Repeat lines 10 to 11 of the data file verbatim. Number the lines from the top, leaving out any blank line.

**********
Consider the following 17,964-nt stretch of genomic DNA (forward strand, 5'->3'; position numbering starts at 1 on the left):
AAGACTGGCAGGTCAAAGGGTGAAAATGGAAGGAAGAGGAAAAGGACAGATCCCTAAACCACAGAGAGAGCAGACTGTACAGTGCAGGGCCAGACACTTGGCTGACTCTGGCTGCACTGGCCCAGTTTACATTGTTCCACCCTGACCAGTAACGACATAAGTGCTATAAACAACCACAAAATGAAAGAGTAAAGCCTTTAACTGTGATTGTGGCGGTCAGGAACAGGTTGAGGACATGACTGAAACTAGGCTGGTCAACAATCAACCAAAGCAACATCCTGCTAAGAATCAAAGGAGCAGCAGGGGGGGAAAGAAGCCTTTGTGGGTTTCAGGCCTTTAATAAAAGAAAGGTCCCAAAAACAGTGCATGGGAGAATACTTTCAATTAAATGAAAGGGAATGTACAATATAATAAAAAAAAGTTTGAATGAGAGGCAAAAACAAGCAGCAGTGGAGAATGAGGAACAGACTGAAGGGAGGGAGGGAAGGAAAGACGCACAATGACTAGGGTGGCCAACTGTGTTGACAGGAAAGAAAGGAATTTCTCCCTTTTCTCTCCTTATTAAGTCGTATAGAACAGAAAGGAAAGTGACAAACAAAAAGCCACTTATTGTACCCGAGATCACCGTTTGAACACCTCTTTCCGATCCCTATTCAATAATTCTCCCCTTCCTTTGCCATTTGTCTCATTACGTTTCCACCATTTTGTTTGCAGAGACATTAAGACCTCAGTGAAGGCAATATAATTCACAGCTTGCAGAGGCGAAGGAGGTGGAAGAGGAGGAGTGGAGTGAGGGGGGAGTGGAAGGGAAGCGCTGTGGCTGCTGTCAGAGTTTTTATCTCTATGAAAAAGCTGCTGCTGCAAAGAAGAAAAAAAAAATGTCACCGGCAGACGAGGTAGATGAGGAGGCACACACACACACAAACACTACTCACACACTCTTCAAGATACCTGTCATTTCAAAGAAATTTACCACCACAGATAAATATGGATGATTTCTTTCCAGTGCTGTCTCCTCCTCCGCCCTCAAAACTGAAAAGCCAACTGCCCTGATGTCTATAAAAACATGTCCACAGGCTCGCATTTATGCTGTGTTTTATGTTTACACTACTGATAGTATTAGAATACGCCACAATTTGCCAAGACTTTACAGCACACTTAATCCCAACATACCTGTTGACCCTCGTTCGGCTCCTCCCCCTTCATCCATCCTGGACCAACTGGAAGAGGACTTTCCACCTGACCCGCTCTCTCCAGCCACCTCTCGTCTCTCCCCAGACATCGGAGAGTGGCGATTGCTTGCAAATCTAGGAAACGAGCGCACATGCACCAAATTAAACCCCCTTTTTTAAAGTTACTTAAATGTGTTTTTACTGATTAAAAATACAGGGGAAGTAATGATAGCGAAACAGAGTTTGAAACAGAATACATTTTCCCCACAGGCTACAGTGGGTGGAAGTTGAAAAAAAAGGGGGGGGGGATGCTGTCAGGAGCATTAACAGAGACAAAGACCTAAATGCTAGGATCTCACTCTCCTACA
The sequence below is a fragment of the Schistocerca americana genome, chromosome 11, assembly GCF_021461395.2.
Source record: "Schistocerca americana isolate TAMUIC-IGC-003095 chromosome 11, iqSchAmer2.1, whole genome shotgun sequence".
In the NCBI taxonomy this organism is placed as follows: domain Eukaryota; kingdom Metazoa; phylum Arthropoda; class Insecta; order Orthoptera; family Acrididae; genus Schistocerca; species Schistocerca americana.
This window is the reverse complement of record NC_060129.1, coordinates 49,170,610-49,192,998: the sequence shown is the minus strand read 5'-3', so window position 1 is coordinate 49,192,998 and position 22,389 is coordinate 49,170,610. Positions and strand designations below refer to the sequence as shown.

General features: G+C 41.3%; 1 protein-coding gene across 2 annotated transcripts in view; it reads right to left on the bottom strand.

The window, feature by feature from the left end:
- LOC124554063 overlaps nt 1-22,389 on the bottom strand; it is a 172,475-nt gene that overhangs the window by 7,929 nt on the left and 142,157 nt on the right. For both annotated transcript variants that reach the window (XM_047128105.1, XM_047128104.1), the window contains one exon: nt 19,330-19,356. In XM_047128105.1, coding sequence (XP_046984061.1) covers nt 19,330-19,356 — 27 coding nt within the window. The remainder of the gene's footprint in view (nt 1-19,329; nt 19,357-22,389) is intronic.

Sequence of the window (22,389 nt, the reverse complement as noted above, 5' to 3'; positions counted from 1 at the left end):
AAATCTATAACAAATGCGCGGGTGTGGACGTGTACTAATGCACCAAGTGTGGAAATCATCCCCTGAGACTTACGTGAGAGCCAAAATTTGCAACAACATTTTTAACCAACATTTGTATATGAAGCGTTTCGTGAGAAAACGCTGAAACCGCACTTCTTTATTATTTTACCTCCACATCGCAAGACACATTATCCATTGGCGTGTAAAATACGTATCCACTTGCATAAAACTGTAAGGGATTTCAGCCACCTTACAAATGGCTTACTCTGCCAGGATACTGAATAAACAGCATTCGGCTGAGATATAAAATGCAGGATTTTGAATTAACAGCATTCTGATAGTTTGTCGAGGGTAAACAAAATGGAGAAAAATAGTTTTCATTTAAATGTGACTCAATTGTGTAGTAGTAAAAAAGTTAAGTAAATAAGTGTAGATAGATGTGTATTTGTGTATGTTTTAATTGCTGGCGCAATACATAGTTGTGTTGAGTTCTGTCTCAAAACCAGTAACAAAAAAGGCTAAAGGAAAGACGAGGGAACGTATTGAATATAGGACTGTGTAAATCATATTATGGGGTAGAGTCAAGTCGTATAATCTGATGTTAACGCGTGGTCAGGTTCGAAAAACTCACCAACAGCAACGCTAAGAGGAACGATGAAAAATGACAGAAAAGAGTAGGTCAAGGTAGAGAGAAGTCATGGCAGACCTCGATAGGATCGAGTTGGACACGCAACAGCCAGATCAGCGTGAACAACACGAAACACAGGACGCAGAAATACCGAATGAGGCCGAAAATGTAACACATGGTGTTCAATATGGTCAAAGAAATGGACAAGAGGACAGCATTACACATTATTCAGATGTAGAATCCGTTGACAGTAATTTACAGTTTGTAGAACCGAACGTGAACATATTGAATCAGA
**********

Sequence of the window (22,389 nt, the reverse complement as noted above, 5' to 3'; positions counted from 1 at the left end):
AAATCTATAACAAATGCGCGGGTGTGGACGTGTACTAATGCACCAAGTGTGGAAATCATCCCCTGAGACTTACGTGAGAGCCAAAATTTGCAACAACATTTTTAACCAACATTTGTATATGAAGCGTTTCGTGAGAAAACGCTGAAACCGCACTTCTTTATTATTTTACCTCCACATCGCAAGACACATTATCCATTGGCGTGTAAAATACGTATCCACTTGCATAAAACTGTAAGGGATTTCAGCCACCTTACAAATGGCTTACTCTGCCAGGATACTGAATAAACAGCATTCGGCTGAGATATAAAATGCAGGATTTTGAATTAACAGCATTCTGATAGTTTGTCGAGGGTAAACAAAATGGAGAAAAATAGTTTTCATTTAAATGTGACTCAATTGTGTAGTAGTAAAAAAGTTAAGTAAATAAGTGTAGATAGATGTGTATTTGTGTATGTTTTAATTGCTGGCGCAATACATAGTTGTGTTGAGTTCTGTCTCAAAACCAGTAACAAAAAAGGCTAAAGGAAAGACGAGGGAACGTATTGAATATAGGACTGTGTAAATCATATTATGGGGTAGAGTCAAGTCGTATAATCTGATGTTAACGCGTGGTCAGGTTCGAAAAACTCACCAACAGCAACGCTAAGAGGAACGATGAAAAATGACAGAAAAGAGTAGGTCAAGGTAGAGAGAAGTCATGGCAGACCTCGATAGGATCGAGTTGGACACGCAACAGCCAGATCAGCGTGAACAACACGAAACACAGGACGCAGAAATACCGAATGAGGCCGAAAATGTAACACATGGTGTTCAATATGGTCAAAGAAATGGACAAGAGGACAGCATTACACATTATTCAGATGTAGAATCCGTTGACAGTAATTTACAGTTTGTAGAACCGAACGTGAACATATTGAATCAGA